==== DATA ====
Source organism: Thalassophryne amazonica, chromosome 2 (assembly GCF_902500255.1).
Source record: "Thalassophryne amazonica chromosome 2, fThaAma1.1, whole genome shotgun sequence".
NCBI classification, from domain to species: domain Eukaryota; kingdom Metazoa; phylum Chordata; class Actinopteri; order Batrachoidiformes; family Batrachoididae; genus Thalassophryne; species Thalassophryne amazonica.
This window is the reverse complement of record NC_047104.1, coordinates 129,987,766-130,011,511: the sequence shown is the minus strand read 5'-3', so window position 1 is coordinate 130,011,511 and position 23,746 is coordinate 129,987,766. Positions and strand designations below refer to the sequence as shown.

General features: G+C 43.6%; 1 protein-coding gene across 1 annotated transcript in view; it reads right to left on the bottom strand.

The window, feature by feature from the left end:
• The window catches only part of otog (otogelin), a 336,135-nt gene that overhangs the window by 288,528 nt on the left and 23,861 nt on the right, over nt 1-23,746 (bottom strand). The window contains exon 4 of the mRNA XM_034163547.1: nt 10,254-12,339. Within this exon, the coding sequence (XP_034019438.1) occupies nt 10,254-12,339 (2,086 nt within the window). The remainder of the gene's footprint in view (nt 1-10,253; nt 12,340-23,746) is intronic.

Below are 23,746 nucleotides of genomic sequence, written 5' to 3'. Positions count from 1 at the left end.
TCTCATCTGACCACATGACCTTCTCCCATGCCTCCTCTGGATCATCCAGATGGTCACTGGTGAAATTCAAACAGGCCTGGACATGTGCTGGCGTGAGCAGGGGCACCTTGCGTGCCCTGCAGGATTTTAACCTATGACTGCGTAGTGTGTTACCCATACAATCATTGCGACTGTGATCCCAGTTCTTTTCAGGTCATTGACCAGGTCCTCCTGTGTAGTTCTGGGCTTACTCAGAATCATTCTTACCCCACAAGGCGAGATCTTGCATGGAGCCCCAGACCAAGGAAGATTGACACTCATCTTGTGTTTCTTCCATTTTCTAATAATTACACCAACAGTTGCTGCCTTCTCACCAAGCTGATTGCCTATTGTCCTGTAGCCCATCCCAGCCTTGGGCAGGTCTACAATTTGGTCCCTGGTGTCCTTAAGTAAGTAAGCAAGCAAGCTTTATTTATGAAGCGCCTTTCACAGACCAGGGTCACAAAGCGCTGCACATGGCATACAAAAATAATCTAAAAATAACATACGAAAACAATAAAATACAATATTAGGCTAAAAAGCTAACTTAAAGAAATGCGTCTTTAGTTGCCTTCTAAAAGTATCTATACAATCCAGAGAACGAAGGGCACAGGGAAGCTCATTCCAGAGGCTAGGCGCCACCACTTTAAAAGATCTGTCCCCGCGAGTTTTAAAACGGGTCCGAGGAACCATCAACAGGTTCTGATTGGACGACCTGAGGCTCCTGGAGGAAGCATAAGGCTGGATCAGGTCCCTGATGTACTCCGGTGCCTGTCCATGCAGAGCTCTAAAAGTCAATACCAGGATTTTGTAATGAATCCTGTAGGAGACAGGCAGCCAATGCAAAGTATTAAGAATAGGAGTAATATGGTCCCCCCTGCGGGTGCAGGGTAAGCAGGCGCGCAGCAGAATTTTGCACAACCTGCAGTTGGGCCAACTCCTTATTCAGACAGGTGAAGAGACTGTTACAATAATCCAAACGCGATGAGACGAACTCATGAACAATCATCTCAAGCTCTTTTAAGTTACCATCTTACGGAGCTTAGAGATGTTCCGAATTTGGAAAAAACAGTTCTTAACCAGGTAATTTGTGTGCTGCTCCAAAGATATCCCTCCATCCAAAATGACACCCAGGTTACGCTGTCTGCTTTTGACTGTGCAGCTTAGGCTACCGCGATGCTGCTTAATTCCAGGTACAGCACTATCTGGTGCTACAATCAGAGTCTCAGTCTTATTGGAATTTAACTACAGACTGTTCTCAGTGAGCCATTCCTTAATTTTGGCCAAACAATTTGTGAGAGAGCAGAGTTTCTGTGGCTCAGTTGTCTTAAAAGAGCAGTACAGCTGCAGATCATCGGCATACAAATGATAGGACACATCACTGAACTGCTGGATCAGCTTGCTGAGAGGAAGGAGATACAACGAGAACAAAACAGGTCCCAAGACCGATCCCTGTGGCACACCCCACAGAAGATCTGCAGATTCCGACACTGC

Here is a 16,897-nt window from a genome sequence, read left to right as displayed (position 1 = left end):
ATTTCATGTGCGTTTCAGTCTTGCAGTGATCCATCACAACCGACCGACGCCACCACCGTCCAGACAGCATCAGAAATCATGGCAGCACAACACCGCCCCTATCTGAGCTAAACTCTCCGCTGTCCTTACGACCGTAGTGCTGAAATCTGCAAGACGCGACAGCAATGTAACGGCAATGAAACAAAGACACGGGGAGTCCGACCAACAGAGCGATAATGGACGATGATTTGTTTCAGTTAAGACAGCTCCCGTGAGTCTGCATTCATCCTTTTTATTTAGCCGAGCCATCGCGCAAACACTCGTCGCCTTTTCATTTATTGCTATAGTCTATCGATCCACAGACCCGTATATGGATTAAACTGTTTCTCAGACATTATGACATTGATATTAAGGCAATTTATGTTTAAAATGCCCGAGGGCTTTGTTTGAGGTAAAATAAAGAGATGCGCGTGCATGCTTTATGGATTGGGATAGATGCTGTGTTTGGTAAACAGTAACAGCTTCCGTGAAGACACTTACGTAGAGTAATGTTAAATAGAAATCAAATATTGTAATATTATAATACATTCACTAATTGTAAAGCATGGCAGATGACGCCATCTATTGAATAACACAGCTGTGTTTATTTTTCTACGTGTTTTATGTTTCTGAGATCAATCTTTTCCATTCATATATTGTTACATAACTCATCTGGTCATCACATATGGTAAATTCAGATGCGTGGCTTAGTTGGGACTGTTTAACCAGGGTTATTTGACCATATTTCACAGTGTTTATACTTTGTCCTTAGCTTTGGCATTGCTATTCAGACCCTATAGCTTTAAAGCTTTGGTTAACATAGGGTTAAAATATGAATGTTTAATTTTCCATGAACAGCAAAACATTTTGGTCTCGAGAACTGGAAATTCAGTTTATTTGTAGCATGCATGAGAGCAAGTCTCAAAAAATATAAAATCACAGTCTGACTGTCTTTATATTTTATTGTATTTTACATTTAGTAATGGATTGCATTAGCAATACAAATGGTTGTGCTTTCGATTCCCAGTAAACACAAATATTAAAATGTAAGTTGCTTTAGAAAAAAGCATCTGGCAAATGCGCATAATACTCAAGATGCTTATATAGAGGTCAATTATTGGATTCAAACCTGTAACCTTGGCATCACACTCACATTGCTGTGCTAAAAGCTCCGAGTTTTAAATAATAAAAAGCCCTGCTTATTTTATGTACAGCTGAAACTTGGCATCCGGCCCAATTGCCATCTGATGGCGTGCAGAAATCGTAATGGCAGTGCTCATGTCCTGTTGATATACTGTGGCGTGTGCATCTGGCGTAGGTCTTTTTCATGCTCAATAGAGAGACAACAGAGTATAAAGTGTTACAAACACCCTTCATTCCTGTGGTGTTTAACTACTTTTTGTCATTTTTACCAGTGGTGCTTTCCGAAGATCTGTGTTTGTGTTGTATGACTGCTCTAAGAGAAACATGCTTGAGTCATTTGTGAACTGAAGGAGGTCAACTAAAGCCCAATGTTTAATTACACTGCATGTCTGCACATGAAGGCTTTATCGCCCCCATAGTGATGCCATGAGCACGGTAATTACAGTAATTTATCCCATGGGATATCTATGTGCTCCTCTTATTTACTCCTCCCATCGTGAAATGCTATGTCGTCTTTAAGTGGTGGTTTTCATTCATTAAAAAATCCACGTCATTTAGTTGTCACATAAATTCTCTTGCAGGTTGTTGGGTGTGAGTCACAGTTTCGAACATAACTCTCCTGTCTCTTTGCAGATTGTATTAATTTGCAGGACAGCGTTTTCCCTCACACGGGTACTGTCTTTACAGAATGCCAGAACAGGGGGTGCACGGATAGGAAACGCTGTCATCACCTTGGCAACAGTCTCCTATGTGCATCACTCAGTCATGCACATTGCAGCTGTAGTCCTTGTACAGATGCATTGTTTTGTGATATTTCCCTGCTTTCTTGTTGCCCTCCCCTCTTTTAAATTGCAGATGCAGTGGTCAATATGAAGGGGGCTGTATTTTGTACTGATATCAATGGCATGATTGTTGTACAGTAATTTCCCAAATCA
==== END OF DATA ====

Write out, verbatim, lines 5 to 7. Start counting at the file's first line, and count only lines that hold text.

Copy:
General features: G+C 43.6%; 1 protein-coding gene across 1 annotated transcript in view; it reads right to left on the bottom strand.

The window, feature by feature from the left end:
• The window catches only part of otog (otogelin), a 336,135-nt gene that overhangs the window by 288,528 nt on the left and 23,861 nt on the right, over nt 1-23,746 (bottom strand). The window contains exon 4 of the mRNA XM_034163547.1: nt 10,254-12,339. Within this exon, the coding sequence (XP_034019438.1) occupies nt 10,254-12,339 (2,086 nt within the window). The remainder of the gene's footprint in view (nt 1-10,253; nt 12,340-23,746) is intronic.